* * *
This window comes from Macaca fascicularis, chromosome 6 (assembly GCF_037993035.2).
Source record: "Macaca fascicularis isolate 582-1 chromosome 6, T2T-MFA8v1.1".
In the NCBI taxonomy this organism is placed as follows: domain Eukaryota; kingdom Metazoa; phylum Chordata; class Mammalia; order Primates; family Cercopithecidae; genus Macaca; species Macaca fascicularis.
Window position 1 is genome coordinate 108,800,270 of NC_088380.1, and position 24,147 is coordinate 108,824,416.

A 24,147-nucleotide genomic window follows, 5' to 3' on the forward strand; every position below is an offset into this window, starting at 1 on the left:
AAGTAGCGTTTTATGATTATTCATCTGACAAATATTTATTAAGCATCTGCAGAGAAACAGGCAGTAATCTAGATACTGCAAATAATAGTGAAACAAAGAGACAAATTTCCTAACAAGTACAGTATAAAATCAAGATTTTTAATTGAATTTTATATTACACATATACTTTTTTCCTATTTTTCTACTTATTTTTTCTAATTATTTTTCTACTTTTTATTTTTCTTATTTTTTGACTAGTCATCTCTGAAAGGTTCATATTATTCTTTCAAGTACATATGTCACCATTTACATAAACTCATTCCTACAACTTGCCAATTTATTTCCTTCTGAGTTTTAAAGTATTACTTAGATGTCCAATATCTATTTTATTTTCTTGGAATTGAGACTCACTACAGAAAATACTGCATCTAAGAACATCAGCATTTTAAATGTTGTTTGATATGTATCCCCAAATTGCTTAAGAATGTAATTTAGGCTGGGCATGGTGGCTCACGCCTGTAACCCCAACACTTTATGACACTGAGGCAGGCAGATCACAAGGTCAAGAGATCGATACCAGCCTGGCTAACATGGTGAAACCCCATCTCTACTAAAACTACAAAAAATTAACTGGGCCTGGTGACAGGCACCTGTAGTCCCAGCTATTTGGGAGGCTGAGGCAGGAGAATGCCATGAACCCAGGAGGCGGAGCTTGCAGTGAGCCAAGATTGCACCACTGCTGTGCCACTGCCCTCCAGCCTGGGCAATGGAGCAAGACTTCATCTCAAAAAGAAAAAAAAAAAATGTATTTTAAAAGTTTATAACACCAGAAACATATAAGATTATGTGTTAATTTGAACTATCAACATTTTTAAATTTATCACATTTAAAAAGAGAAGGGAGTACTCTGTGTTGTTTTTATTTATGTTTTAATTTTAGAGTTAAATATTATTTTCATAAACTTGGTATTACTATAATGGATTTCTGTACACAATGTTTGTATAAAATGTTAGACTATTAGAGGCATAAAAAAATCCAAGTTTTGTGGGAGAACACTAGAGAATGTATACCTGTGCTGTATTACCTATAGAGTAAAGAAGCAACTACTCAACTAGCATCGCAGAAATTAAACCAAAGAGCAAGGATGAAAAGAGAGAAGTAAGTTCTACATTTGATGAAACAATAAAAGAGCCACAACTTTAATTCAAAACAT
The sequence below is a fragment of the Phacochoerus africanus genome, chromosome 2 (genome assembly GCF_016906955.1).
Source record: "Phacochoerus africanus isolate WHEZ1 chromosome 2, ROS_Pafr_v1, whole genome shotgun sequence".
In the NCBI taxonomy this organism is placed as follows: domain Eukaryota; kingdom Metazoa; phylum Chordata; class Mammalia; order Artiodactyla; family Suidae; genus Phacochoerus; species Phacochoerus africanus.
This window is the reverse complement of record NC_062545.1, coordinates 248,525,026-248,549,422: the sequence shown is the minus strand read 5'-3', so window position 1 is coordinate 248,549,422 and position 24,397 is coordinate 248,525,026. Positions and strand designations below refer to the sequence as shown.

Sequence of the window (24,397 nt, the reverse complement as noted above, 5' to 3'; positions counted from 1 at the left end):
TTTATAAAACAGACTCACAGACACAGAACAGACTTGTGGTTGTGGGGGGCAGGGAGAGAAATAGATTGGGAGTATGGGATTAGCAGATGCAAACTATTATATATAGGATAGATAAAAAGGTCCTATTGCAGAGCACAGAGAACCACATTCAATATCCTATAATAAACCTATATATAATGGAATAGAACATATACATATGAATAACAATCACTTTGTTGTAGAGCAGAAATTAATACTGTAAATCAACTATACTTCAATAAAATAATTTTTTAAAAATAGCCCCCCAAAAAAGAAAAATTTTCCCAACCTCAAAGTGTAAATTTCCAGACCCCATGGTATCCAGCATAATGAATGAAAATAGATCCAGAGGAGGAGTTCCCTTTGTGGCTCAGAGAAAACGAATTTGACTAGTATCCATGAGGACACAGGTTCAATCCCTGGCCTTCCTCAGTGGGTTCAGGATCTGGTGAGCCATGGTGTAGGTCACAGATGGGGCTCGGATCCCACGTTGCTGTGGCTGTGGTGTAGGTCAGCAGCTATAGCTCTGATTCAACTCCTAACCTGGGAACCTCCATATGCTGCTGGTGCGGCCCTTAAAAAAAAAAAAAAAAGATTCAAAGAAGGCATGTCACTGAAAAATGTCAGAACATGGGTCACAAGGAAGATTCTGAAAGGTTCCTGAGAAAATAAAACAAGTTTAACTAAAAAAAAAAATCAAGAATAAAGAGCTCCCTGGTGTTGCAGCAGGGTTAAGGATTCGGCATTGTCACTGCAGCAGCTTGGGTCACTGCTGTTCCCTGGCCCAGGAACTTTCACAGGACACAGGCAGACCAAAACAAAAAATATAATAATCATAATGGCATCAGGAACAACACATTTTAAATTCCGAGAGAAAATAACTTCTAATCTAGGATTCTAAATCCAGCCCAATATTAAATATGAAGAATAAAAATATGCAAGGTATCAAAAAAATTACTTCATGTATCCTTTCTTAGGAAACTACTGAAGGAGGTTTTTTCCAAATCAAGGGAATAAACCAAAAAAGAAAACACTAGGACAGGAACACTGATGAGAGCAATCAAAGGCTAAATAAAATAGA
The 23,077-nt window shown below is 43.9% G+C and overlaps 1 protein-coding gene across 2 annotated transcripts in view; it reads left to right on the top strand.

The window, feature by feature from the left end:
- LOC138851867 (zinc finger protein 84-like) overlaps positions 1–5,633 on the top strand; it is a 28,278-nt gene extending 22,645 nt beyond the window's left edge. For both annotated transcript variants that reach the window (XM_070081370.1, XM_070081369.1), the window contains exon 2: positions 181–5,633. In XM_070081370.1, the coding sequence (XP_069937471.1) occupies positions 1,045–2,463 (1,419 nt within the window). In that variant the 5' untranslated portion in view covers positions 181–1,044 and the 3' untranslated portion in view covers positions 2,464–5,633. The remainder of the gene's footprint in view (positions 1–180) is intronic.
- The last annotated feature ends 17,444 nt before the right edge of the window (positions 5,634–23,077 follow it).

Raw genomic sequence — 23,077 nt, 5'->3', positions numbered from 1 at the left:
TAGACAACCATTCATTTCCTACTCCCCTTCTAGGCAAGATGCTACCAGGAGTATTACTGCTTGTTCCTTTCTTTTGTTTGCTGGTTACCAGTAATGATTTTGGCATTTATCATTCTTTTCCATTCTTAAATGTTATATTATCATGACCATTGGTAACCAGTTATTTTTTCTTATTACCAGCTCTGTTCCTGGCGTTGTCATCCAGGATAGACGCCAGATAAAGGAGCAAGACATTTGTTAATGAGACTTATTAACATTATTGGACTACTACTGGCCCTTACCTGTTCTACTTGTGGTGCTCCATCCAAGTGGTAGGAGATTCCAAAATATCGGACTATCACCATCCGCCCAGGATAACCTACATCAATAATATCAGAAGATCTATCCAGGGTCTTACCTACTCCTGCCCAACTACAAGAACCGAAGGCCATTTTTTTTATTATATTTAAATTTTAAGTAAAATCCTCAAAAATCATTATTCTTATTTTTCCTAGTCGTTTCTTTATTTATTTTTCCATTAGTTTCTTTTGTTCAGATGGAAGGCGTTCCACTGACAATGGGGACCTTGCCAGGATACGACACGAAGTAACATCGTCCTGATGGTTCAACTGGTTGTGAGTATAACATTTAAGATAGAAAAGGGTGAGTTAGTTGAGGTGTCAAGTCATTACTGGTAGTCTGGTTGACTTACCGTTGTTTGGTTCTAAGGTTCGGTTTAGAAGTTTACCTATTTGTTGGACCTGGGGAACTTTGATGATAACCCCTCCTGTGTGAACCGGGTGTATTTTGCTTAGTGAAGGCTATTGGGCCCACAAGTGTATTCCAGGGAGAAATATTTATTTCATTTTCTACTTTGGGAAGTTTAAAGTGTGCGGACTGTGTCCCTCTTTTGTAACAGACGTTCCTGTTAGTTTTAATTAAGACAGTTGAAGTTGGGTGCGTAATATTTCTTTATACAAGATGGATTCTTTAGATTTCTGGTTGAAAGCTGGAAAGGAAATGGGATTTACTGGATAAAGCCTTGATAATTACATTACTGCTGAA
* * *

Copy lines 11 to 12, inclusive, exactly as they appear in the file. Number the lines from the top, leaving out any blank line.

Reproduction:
Sequence of the window (24,397 nt, the reverse complement as noted above, 5' to 3'; positions counted from 1 at the left end):
TTTATAAAACAGACTCACAGACACAGAACAGACTTGTGGTTGTGGGGGGCAGGGAGAGAAATAGATTGGGAGTATGGGATTAGCAGATGCAAACTATTATATATAGGATAGATAAAAAGGTCCTATTGCAGAGCACAGAGAACCACATTCAATATCCTATAATAAACCTATATATAATGGAATAGAACATATACATATGAATAACAATCACTTTGTTGTAGAGCAGAAATTAATACTGTAAATCAACTATACTTCAATAAAATAATTTTTTAAAAATAGCCCCCCAAAAAAGAAAAATTTTCCCAACCTCAAAGTGTAAATTTCCAGACCCCATGGTATCCAGCATAATGAATGAAAATAGATCCAGAGGAGGAGTTCCCTTTGTGGCTCAGAGAAAACGAATTTGACTAGTATCCATGAGGACACAGGTTCAATCCCTGGCCTTCCTCAGTGGGTTCAGGATCTGGTGAGCCATGGTGTAGGTCACAGATGGGGCTCGGATCCCACGTTGCTGTGGCTGTGGTGTAGGTCAGCAGCTATAGCTCTGATTCAACTCCTAACCTGGGAACCTCCATATGCTGCTGGTGCGGCCCTTAAAAAAAAAAAAAAAAGATTCAAAGAAGGCATGTCACTGAAAAATGTCAGAACATGGGTCACAAGGAAGATTCTGAAAGGTTCCTGAGAAAATAAAACAAGTTTAACTAAAAAAAAAAATCAAGAATAAAGAGCTCCCTGGTGTTGCAGCAGGGTTAAGGATTCGGCATTGTCACTGCAGCAGCTTGGGTCACTGCTGTTCCCTGGCCCAGGAACTTTCACAGGACACAGGCAGACCAAAACAAAAAATATAATAATCATAATGGCATCAGGAACAACACATTTTAAATTCCGAGAGAAAATAACTTCTAATCTAGGATTCTAAATCCAGCCCAATATTAAATATGAAGAATAAAAATATGCAAGGTATCAAAAAAATTACTTCATGTATCCTTTCTTAGGAAACTACTGAAGGAGGTTTTTTCCAAATCAAGGGAATAAACCAAAAAAGAAAACACTAGGACAGGAACACTGATGAGAGCAATCAAAGGCTAAATAAAATAGA